So i think one of the things that people have been predicting for a long time is that 3d printing this new and modern method of fabrication was going to have its day in the sun it was going to you know final mile production was going to be this thing and lots of the products that we were going to buy and use might get made in warehouses within you know proximity to where we lived rather than made in china and shipped over on big boats how Suez canal you know maybe there are good reasons why that might be a good thing for the future without these kind of long distribution chains and as it's been very relevant in the last few weeks and i think you know 3d printing it's fair to say did have a bit of a moment didn't it as people were rapidly producing all the PPE equipment i mean a guy in the Wirehive team john tata made a load of face masks for a local hospital and so it was great to see that sort of distributed manufacturing kicking in i suppose my question to you is do you think that's a trend that now continues do you think do you think we're going to see that that kind of catch on in a bigger way or do you think maybe it sort of fades away again and it's going to take another 10 years before it catches on? 

 Jim   

yeah i mean it's interesting isn't it i remember when three the all the original hype of 3d print trench printing was around and i actually for the whole company we did a team day that was so everybody in the company could learn the basics of 3d printing because i was like oh this is so exciting and this is going to change our lives really soon and then we did a project with Paul Mccartney which was around the ability to print a 3d Paul Mccartney and that was really the last of 3d printing in manifesto live which was associated with some game release they've created some music for and i think after that period it really sort of fell into those people who are still into this but it's really niche whilst those more broad applications so I'd seen some really interesting things with how ADIDAS  plan to make it so that pairs of trainers could be sort of printed on site effectively what i think that the sort of technology for that was sort of being developed and coming along and try and sort of find this meaningful purpose.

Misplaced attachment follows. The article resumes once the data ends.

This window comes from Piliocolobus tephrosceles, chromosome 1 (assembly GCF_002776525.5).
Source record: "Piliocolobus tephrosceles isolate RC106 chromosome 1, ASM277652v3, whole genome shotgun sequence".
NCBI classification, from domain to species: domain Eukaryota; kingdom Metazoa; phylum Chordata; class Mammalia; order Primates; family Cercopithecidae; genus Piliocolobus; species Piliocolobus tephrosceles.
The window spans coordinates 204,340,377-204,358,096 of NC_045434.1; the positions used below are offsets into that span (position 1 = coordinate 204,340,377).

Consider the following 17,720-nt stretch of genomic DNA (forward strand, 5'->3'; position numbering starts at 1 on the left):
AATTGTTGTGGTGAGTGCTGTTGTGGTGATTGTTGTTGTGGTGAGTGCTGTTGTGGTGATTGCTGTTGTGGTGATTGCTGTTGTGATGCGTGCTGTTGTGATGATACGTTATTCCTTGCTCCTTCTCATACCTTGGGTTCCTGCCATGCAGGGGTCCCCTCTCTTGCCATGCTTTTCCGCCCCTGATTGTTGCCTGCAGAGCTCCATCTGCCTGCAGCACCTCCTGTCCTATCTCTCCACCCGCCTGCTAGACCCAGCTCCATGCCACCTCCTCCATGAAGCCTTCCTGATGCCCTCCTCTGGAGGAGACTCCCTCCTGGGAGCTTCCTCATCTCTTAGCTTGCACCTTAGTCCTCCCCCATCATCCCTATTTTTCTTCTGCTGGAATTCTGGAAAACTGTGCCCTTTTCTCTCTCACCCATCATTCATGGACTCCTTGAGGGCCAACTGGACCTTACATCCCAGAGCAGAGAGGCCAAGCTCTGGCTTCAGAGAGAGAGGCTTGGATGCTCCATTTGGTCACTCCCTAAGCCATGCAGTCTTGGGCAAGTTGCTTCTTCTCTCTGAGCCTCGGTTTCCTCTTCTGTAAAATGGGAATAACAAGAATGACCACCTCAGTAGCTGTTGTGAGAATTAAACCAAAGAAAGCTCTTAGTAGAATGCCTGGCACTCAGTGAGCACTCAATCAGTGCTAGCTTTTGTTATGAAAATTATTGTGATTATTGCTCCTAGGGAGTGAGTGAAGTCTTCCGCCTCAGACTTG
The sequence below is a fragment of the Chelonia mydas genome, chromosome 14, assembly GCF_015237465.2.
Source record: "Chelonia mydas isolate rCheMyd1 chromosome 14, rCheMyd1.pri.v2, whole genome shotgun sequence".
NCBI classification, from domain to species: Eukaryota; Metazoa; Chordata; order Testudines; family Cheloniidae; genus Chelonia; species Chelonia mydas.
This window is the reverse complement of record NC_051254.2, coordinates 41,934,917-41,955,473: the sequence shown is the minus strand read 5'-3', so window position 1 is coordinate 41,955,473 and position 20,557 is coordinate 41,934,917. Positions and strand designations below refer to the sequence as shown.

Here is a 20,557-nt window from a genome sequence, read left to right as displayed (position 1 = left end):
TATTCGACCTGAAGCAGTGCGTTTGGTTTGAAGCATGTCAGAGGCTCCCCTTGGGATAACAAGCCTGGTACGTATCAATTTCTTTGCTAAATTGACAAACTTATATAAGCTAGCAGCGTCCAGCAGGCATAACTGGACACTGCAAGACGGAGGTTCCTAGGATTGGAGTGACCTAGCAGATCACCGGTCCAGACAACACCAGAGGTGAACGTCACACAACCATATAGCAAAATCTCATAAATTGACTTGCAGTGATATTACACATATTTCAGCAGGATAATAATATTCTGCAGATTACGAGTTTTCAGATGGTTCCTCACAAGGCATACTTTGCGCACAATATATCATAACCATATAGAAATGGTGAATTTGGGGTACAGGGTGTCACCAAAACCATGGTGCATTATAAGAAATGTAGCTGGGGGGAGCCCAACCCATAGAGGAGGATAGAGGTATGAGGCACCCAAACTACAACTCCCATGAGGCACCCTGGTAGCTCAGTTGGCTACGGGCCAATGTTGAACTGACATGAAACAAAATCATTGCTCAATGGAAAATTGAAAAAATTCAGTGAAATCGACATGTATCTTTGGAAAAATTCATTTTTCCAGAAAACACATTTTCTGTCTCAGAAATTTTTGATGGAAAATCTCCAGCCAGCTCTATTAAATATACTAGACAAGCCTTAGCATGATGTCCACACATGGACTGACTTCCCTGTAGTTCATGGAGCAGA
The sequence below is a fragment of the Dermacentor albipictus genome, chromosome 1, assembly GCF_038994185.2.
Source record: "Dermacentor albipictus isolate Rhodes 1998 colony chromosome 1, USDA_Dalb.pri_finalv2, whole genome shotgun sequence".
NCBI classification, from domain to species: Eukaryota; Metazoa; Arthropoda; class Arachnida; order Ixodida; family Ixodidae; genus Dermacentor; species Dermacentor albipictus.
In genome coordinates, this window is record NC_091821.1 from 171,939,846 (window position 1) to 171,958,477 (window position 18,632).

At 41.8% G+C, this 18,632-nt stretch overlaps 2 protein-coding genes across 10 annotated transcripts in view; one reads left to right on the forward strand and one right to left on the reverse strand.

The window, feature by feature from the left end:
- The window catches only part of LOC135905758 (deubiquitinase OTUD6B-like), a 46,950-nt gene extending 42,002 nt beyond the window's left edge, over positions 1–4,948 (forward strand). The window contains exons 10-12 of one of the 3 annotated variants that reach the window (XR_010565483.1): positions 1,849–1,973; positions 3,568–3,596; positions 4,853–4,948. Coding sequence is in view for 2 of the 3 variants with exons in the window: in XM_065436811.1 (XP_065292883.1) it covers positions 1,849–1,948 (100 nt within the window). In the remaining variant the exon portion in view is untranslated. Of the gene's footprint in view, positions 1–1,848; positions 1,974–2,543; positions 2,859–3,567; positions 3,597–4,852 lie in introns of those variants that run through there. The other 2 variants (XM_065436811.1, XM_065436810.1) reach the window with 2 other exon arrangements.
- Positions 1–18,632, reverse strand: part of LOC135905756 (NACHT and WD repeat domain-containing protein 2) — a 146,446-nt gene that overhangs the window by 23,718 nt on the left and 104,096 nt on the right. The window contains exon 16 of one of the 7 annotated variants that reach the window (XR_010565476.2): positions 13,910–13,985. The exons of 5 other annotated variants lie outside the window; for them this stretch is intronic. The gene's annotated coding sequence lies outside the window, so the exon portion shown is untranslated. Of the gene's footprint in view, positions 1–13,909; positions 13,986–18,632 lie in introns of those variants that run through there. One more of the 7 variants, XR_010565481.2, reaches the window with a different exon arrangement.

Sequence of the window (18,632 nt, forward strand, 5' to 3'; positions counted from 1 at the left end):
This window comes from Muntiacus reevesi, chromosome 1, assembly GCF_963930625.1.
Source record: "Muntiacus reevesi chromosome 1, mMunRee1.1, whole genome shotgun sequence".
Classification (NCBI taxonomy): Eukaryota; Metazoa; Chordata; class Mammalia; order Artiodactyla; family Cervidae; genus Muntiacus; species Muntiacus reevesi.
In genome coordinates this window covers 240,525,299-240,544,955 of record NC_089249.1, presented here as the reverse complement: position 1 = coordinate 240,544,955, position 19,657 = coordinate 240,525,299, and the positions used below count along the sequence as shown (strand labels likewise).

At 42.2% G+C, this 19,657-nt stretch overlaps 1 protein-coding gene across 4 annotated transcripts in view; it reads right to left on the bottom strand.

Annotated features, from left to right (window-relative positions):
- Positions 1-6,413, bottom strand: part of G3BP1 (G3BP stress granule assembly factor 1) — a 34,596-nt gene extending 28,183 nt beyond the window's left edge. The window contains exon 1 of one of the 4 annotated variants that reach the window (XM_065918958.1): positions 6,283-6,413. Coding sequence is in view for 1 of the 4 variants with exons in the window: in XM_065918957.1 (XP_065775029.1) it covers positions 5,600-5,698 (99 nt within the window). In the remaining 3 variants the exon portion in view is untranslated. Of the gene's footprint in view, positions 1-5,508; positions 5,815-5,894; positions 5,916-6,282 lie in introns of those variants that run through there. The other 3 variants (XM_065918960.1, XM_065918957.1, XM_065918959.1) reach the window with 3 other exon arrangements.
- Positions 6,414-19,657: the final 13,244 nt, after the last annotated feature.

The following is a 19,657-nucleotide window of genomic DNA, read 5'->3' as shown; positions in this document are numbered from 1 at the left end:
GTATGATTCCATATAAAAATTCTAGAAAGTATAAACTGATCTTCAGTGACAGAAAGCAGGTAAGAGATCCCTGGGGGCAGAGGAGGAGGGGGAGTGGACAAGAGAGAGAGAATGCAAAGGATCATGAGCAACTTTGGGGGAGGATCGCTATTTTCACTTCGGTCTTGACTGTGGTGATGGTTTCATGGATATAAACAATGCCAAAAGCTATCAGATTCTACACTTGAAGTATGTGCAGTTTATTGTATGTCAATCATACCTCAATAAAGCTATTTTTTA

I think while that was happening in the background the sort of that hype sort of faded away and then you do get these little peaks but I still think in reality we are a while away from 3d printing playing a significant role in the day to day lives of people I'd say maybe it's still five to 10 years I don't know do would you agree? 

 Rob

Yeah I think so for me the my prediction on 3d printing is that it is it will continue to be a really important part of how modern manufacturing is taking place but it will still be done in a kind of mass production way, so i think this idea of distributing production to the edge isn't that relevant yeah and might not be for quite a while but i think you know, you used ADIDAS  does a great example you know it does have got this sort of industry leading technique that they were they're reducing the boost layer at the bottom of they're very popular trainers from ocean plastics and that technique is only possible because of this very sophisticated 3d printing stuff they do but they're still doing it in factories right and mass producing in that way so you know certain car parts 3d printed now you know I think I think the technique of 3d printing is a massive trend that is going to really disrupt the way products can be designed and built over the next 10 years and it's nice to see the sustainability angle being a big part of that like how to use new and interesting materials that are only possible because of that but I don't I still don't think everyone's going to have a 3d printer in their kitchen you know like it just I love it it's sort of The Jetsons isn't it but i think sadly that's probably still a way off